College Savings Vehicles

Cameron Hamilton

So often in life and in financial planning, perfect can be the enemy of good.  This is certainly the case when it comes to saving for college.  There are many ways to go about it, but the most important choice is the choice to begin saving.  Nonetheless, we often meet parents of five- and ten-year-old children who have been too overwhelmed by the options for college savings to actually get over the hump and begin making contributions.  In our first Atheneum about college planning, we will highlight the different vehicles for college savings that a family can use to drive down the road to a degree.

 

529 Plans: One Size Fits Most

Section 529 was added to the IRS code in 1996 and has seen saver-friendly improvements ever since, including in the Tax Cuts and Jobs Act of 2017.  This plan achieves what most families desire: some tax advantages for the savings they are making specifically for college.  Funds are invested and grow tax-deferred and are distributed tax-free for educational expenses.  To get this tax treatment, the funds give up some flexibility in that they must be used for qualified educational expenses.  There are many qualified expenses on top of tuition, including off campus housing up to the school’s published room-and-board.  Nonetheless, it is best to fund 529s only to the extent that you are reasonably sure the child will be spending dollars on education.

 

UTMA: When College is Optional

We are seeing more students each year, even top-flight scholars, decline to matriculate straight from high school to a four-year university.  Many parents we speak with would rather see their child gain some work experience that might help define career aspirations rather than begin courses with an undefined goal.  Such a family may prefer to save in a Uniform Transfer to Minors Act (UTMA) account.  UTMA accounts are custodial investment accounts that are transferred to the child’s ownership at the “age of termination,” which is 18 in Kentucky and 18 or 21 in most states.  If you have a responsible child who may start a business or defer college, a UTMA may be a good savings tool.

 

Roth IRA: Trendy Recommendation, Retirement Drag

If you search Roth IRA for college, you will find many opinions proclaiming the Roth IRA as the #1 college savings tool.  This is because qualified educational expenses avoid the 10% early withdrawal penalty that is generally standard for IRA distributions before age 59 ½.  The thought process goes, in case my child doesn’t go to college, I will have Roth IRA dollars ready for my retirement – no tax, no penalties!  We don’t use this as a go-to recommendation, because most families we know who can afford to save for college should be doing BOTH.  We like Roth money for its long-term tax benefit.  Any one Roth IRA dollar mentally earmarked for college is perhaps three tax-free retirement dollars forgone.  Behaviorally, we would rather see parents max out retirement savings for themselves AND use a separate vehicle to save for college.  If worried about the child not attending college, we like UTMA or taxable savings.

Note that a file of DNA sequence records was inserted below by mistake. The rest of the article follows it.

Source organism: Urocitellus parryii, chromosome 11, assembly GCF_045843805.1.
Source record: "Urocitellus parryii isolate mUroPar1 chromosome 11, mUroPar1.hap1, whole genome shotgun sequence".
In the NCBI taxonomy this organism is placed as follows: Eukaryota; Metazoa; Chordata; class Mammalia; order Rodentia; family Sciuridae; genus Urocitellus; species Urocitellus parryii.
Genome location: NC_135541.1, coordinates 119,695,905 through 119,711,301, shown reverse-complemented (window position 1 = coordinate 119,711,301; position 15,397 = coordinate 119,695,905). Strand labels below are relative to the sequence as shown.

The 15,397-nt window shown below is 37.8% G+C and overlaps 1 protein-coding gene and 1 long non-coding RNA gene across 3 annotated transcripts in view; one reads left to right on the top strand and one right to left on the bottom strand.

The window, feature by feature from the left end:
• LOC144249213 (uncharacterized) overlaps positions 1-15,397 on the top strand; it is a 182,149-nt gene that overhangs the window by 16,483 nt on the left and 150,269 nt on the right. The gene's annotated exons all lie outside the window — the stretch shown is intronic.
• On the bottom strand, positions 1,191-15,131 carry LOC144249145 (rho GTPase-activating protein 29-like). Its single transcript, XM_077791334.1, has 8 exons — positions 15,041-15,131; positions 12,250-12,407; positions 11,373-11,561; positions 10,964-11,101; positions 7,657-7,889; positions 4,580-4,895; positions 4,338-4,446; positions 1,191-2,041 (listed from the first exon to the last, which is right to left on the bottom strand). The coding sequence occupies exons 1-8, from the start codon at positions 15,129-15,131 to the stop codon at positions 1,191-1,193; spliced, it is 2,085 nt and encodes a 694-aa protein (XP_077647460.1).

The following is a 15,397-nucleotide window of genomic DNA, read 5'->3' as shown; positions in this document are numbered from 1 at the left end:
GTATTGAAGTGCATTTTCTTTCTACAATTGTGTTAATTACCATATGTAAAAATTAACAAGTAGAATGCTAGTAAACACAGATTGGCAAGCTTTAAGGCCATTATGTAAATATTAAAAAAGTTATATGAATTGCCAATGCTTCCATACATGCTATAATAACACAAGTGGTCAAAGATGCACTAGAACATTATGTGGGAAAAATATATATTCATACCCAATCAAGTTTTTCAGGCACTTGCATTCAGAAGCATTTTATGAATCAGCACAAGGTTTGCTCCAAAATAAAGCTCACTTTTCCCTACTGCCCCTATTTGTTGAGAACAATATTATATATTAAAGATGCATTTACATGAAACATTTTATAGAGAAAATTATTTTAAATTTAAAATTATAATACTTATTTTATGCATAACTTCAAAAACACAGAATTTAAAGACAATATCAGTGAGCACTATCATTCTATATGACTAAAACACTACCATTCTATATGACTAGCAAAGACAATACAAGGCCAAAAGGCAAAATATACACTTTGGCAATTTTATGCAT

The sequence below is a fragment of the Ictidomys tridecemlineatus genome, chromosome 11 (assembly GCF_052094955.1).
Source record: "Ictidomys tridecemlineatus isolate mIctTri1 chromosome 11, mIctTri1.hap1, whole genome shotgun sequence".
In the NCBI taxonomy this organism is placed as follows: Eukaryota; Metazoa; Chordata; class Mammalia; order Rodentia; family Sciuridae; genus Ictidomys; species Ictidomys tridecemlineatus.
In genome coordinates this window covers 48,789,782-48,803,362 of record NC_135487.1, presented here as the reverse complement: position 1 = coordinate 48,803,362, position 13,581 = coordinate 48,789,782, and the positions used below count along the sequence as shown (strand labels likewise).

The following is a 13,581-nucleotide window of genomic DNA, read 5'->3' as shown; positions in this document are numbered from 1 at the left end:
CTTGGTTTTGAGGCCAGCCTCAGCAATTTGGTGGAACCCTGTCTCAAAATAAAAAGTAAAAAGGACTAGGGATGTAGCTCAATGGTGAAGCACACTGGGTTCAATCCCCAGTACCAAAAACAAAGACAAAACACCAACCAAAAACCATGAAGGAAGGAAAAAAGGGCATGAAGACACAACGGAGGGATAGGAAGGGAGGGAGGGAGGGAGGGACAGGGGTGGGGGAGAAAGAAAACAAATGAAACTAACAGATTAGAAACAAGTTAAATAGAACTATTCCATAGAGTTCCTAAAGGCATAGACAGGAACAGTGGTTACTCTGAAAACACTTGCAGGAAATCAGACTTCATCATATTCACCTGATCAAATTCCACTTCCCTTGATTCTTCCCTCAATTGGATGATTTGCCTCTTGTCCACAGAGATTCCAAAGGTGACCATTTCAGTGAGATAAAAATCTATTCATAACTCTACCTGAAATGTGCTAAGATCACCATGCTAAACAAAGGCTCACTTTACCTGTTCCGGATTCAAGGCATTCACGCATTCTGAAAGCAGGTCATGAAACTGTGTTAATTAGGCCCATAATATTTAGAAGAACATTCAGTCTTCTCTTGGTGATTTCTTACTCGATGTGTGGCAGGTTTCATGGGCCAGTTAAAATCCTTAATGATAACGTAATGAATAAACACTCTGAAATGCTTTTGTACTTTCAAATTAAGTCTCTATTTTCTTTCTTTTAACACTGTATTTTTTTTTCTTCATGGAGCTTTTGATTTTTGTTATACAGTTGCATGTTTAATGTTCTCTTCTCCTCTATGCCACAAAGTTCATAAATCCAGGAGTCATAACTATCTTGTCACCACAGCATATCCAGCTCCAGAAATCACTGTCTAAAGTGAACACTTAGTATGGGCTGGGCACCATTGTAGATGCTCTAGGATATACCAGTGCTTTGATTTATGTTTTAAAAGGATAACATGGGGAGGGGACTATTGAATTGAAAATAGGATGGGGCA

Taxable Savings: Keeping it Simple

In discussing UTMA above, we mentioned a responsible child.  In practice, that is very difficult to ascertain when we are mapping out college funding.  Is two-year-old Little Johnny who jumps all over grandmom’s couch merely energetic, or are we raising the next Evel Knievel?  As financial planners, we do our very best to avoid answering such a question!  Joking aside, many parents of young children do not like the idea of an 18-year-old controlling their investment account.  Some are worried about responsibility, and others want their children to earn ownership through some defined milestone.  In this case, a taxable account is a great option to expose savings to markets, under the parents’ ownership, without making any irrevocable decisions.

 

Cash Flowing College: A Hidden Option

A rarely discussed college funding option is paying with the almighty dollar when the time comes.  Many families with young children are also building businesses, paying off homes, and caring for elders.  With so many places that demand money, college savings often falls to the end of the priority list.  We have planned with several families to eliminate expenses coinciding with a child’s college career.  Can we pay off that 15-year mortgage and then use those dollars to help Suzy pay her tuition bill?  This is often painless and as an added benefit, direct tuition payments are not considered taxable gifts.  This works great for both parents and grandparents who may come into some extra cash flow when a child or grandchild is entering college.

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